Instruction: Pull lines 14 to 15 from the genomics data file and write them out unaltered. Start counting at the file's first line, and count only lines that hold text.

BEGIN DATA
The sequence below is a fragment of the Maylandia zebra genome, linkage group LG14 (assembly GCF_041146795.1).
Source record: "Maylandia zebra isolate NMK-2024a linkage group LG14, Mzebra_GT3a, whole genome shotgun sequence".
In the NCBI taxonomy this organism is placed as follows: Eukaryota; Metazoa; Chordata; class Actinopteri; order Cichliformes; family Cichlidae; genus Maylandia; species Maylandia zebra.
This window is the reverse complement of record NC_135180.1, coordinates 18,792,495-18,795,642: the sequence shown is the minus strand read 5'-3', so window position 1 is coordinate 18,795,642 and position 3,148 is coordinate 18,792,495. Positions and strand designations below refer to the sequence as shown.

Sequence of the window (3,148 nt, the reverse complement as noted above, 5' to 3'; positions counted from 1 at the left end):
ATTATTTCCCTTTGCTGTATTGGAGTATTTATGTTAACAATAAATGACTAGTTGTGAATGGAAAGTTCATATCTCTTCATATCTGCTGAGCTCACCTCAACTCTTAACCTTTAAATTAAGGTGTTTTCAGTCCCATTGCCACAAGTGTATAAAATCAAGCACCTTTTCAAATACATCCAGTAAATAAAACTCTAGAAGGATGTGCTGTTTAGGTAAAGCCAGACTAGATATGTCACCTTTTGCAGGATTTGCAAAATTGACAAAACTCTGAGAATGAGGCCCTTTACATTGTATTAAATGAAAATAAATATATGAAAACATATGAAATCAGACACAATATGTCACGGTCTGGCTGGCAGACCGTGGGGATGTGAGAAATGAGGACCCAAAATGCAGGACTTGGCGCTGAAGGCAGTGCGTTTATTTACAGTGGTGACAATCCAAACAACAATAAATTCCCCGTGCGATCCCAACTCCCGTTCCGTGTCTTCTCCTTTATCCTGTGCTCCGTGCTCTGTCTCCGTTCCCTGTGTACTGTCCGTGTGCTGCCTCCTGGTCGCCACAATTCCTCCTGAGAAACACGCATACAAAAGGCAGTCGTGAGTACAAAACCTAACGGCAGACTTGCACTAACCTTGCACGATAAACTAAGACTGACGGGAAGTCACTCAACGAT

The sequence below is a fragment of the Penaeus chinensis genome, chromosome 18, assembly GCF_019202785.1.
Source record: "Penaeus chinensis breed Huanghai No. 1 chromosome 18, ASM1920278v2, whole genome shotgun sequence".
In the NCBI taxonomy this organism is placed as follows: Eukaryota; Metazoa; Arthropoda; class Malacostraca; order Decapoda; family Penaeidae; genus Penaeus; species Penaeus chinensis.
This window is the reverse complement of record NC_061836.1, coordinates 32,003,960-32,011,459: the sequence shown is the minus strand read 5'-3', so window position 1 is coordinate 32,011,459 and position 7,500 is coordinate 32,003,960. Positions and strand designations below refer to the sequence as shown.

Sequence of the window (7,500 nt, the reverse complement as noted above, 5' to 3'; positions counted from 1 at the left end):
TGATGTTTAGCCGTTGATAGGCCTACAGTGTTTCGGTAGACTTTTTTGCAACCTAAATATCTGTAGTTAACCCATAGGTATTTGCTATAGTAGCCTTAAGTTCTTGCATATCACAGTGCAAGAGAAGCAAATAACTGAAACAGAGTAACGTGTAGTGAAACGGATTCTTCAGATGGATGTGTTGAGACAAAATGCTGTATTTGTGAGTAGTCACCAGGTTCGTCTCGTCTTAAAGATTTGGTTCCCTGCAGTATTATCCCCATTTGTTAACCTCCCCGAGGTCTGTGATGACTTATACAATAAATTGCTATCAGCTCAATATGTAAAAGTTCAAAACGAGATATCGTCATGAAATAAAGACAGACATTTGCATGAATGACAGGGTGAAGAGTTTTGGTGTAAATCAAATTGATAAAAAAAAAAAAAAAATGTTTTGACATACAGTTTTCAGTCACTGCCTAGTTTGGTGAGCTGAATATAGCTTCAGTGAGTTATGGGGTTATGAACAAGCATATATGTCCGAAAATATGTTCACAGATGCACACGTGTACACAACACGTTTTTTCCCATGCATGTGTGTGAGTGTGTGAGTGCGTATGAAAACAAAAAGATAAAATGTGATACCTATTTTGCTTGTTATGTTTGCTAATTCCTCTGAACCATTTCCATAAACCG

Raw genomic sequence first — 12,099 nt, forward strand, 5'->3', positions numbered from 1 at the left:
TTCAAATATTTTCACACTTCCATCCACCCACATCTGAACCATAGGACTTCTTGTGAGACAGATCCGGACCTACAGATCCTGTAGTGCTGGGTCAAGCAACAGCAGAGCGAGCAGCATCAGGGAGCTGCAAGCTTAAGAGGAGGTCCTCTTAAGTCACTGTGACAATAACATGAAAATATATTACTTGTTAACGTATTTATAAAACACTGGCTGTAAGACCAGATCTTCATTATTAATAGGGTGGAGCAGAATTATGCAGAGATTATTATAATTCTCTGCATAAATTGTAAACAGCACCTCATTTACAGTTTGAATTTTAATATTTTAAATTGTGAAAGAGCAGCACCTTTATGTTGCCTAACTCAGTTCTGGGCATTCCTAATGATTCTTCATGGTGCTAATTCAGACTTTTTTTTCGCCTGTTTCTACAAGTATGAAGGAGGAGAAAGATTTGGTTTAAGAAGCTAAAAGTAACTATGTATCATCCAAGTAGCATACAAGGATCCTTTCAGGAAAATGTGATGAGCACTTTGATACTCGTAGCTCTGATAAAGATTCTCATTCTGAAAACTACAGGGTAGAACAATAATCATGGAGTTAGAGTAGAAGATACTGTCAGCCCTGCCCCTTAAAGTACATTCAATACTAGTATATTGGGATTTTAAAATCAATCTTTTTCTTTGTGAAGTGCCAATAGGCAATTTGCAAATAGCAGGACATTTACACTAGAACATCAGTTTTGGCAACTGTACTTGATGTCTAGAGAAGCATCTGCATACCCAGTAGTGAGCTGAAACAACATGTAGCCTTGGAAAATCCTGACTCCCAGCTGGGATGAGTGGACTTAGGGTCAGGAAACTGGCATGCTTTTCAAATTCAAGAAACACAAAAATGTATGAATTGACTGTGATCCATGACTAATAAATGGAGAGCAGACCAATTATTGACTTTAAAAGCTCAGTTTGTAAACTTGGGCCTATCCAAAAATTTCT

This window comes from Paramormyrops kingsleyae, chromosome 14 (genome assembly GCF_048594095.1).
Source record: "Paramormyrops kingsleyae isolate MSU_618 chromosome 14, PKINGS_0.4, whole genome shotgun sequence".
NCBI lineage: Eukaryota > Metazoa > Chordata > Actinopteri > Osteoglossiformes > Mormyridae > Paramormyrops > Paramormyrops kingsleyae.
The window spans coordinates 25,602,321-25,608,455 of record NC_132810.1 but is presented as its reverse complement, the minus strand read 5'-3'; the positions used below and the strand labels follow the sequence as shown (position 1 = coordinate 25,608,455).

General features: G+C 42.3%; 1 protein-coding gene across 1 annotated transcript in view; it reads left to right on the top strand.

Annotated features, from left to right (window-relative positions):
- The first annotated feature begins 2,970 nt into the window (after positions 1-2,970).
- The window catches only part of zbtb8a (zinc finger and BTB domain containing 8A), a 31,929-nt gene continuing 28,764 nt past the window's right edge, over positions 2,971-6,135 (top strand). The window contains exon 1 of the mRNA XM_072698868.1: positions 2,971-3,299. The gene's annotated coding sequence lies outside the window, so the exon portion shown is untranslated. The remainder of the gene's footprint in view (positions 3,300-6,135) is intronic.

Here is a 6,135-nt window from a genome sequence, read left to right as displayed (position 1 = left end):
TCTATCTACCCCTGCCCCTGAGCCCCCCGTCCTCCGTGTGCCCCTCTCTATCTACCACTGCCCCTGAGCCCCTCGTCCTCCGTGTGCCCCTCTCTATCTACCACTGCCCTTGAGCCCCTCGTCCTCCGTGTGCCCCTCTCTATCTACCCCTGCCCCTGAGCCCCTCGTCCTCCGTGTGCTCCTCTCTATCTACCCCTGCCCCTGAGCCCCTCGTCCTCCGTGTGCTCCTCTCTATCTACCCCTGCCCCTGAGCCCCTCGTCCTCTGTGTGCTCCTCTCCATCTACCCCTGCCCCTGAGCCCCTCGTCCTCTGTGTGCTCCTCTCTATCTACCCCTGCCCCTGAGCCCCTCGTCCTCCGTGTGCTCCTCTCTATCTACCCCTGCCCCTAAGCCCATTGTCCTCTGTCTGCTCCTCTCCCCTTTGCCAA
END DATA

TTCAAATATTTTCACACTTCCATCCACCCACATCTGAACCATAGGACTTCTTGTGAGACAGATCCGGACCTACAGATCCTGTAGTGCTGGGTCAAGCAACAGCAGAGCGAGCAGCATCAGGGAGCTGCAAGCTTAAGAGGAGGTCCTCTTAAGTCACTGTGACAATAACATGAAAATATATTACTTGTTAACGTATTTATAAAACACTGGCTGTAAGACCAGATCTTCATTATTAATAGGGTGGAGCAGAATTATGCAGAGATTATTATAATTCTCTGCATAAATTGTAAACAGCACCTCATTTACAGTTTGAATTTTAATATTTTAAATTGTGAAAGAGCAGCACCTTTATGTTGCCTAACTCAGTTCTGGGCATTCCTAATGATTCTTCATGGTGCTAATTCAGACTTTTTTTTCGCCTGTTTCTACAAGTATGAAGGAGGAGAAAGATTTGGTTTAAGAAGCTAAAAGTAACTATGTATCATCCAAGTAGCATACAAGGATCCTTTCAGGAAAATGTGATGAGCACTTTGATACTCGTAGCTCTGATAAAGATTCTCATTCTGAAAACTACAGGGTAGAACAATAATCATGGAGTTAGAGTAGAAGATACTGTCAGCCCTGCCCCTTAAAGTACATTCAATACTAGTATATTGGGATTTTAAAATCAATCTTTTTCTTTGTGAAGTGCCAATAGGCAATTTGCAAATAGCAGGACATTTACACTAGAACATCAGTTTTGGCAACTGTACTTGATGTCTAGAGAAGCATCTGCATACCCAGTAGTGAGCTGAAACAACATGTAGCCTTGGAAAATCCTGACTCCCAGCTGGGATGAGTGGACTTAGGGTCAGGAAACTGGCATGCTTTTCAAATTCAAGAAACACAAAAATGTATGAATTGACTGTGATCCATGACTAATAAATGGAGAGCAGACCAATTATTGACTTTAAAAGCTCAGTTTGTAAACTTGGGCCTATCCAAAAATTTCT

This window comes from Paramormyrops kingsleyae, chromosome 14 (genome assembly GCF_048594095.1).